Leading up to the exhibit, Typical American Families will share some of the stories and photos of the Atlanta area families who submitted. These heartfelt, emotional, funny, and inspiring stories represent a beautiful spectrum of the diverse ways of 'being a family'. Crossing barriers of race, religion, ability, class, sexuality, and age this project seeks to celebrate the many manifestations family and to challenge some of the limited ways we've thought about it.

Join us every Monday and Thursday on our website and social media platforms where a new amazing family from those who submitted will be featured.

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15 Chosen From Among Beautiful Spectrum of "Typical Atlanta Families"

We've finally finished arguably one of the hardest decision making processes in the life of Typical American Families to date. We have our final 15 Atlanta families selected to photograph for the One Region Atlanta Ideas Challenge Grant. This was a tough one!! Our photo sessions with these families will occur over the next two months with a final exhibit to unveil to the public this Spring at the Emory University Center for Ethics

In the meantime, starting today, we're so excited to share with you some of the stories of the families who submitted. These heartfelt, emotional, funny, and inspiring reflections of America's culturally diverse families, is the very reason we started this movement. We want to celebrate the forever changing view of what constitutes an American Family and challenge some of the limited ways we've thought about it. 

Stay tuned every Monday and Thursday where a new amazing family from those who submitted will be featured on our website and social media platforms.

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Thank You Atlanta for Sharing Precious Family Moments

THANK YOU ATLANTA! Over a period of just two weeks, 200+ Atlantans shared stories and photographs of their Typical American Families. 12 families will be chosen to receive a Free Photo Session with celebrated photographer Ross Oscar Knight, but YOU ARE ALL WINNERS. Beginning January 15, we will begin sharing the beautiful photos and stories from all of the other families representing Atlanta's amazing spectrum of family, faith, and culture! Stay Tuned! 

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EMORY Report: Photo Project Seeks 'Typical American Families'

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EMORY Report: Photo Project Seeks 'Typical American Families'

A community photography project created by Carlton Mackey, director of Emory's Ethics and the Arts Program, to celebrate the spectrum of differences within modern American families has been awarded a 2014-2015 "Ideas Challenge Grant" by One Region Atlanta.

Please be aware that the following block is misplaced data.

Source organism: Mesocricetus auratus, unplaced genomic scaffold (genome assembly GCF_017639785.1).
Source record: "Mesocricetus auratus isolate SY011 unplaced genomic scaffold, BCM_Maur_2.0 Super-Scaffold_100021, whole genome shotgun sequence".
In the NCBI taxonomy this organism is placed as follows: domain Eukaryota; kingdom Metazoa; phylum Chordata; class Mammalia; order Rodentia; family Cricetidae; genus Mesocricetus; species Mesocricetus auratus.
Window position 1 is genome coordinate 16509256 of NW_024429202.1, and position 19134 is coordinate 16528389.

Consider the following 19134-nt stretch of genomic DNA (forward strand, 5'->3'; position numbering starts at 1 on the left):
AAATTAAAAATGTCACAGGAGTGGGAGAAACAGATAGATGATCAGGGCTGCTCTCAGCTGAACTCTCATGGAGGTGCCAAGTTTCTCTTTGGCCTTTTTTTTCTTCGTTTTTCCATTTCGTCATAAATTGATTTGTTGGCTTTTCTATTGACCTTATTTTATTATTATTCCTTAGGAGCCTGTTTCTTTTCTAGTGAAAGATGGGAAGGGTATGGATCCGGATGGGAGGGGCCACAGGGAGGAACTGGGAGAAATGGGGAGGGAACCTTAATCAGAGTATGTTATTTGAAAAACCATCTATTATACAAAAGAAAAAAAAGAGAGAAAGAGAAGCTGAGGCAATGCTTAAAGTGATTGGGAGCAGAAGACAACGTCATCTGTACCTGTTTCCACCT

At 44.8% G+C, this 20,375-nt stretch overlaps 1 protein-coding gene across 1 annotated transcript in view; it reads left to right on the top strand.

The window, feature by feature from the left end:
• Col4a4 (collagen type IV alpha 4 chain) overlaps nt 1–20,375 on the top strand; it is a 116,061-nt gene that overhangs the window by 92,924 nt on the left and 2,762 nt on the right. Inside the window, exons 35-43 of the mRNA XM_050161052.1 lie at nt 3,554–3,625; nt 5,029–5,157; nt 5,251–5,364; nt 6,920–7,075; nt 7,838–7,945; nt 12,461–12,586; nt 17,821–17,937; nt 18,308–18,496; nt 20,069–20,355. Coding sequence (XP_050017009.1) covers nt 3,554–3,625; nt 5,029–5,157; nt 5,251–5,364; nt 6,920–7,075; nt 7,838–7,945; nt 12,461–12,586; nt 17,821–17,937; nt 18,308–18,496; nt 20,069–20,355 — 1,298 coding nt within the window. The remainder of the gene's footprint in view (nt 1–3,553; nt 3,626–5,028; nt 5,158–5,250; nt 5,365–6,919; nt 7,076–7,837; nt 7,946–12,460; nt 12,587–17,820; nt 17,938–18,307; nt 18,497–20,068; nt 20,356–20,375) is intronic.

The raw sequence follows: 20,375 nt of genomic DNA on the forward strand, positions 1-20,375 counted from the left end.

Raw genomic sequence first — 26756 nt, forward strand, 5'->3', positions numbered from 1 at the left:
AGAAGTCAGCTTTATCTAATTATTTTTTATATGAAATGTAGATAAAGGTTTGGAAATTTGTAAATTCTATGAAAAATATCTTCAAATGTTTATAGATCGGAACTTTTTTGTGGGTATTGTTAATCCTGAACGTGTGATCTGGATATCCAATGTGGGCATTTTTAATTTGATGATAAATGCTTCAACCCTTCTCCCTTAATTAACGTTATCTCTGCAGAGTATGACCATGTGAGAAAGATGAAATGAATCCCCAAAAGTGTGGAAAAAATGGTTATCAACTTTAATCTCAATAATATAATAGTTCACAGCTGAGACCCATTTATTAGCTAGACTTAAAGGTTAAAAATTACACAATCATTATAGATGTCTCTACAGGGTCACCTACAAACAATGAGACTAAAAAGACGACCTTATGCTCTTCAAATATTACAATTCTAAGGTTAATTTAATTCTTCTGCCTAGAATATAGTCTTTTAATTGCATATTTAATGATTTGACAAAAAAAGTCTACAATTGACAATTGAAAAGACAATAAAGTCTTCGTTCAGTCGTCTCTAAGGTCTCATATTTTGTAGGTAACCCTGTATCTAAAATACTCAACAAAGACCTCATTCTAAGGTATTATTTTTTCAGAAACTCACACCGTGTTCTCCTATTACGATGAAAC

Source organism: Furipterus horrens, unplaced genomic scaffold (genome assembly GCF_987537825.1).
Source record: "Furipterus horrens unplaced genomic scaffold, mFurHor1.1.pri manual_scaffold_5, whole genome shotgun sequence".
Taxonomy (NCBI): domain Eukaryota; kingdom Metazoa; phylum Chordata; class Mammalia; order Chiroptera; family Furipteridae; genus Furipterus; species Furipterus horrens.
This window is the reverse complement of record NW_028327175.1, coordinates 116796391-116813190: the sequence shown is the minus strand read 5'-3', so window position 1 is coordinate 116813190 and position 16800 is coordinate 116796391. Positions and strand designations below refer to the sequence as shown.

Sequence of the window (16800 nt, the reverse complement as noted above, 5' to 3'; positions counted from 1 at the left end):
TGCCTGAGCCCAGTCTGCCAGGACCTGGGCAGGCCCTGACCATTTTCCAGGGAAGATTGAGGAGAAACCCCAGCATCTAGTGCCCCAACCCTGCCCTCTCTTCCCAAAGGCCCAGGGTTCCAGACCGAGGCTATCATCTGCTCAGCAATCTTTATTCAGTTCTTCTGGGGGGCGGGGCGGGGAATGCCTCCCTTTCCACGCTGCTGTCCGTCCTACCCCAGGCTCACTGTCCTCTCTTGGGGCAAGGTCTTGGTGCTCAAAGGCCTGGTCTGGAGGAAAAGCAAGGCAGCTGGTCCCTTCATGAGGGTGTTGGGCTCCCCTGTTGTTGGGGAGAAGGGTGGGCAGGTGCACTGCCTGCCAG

"Typical American Families" is an online platform exploring a wider view of American families through photographic images.

This month, Mackey's project was among four applicants selected to receive an Ideas Challenge grant award from One Region Atlanta, an initiative of the Community Foundation for Greater Atlanta.

In their application, Mackey and his creative partner, international photographer/photoculturalist Ross Oscar Knight, proposed utilizing their "Typical American Family" platform to help bridge faith and culture in Atlanta by creating a traveling photo exhibit.

The $2,500 grant will be used to offer free family portrait sessions with Knight to about 15 Atlanta families. Copies of those photographs will be given to each family and will also be displayed through a traveling exhibit, which will be unveiled in spring 2015 in a ceremony and public gathering at Emory's Center for Ethics.

READ COMPLETE Emory Report Story Here

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The Center for Ethics is Looking for Typical Atlanta Families

December 1, 2014

Emory University Center for Ethics

For Immediate Release
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Co-Directors of Beautiful in Every Shade, Carlton Mackey and Ross Oscar Knight, are the winners of One Region Atlanta’s Ideas Challenge grant for 2014-2015.

Out of nearly 200 Ideas Challenge submissions, the two were awarded for their idea to utilize the platform www.typicalamericanfamilies.com to bridge faith and culture in the city of Atlanta.

This created a joint partnership between Beautiful in Every Shade, the campaign under which Typical American Families is housed and Emory University’s Ethics & the Arts program.

Up to 15 Atlanta families will be chosen for a free family portrait session with celebrated photographer Ross Oscar Knight.  Families will receive a free copy of their photo and images will be displayed in a Traveling Photo Exhibit.  Participating families will be brought together at an unveiling ceremony and exhibit at the Center for Ethics where they will share a multi-cultural meal and engage in community dialogue.

If you would like the opportunity to have your “typical” American family photographed and your story featured, please share your story and apply at http://typicalamericanfamilies.com/ . Deadline for submissions is December 12, 2014.

To view Ethics and the Arts current programming, please visit  http://ethics.emory.edu

For more information about One Region Atlanta, please visit: http://www.oneregionatlanta.org/about-the-ideas-challenge

To learn more about Beautiful in Every Shade, please visit: http://www.beautifulineveryshade.com

1531 Dickey Drive, Atlanta Georgia 30322    |     404.712.8307     |     www.ethics.emory.edu

Tanya Anderson Woodward

Marketing and Communications Manager

Emory University Center for Ethics

1531 Dickey Drive

Atlanta, Georgia 30322

404.727.1179

www.ethics.emory.edu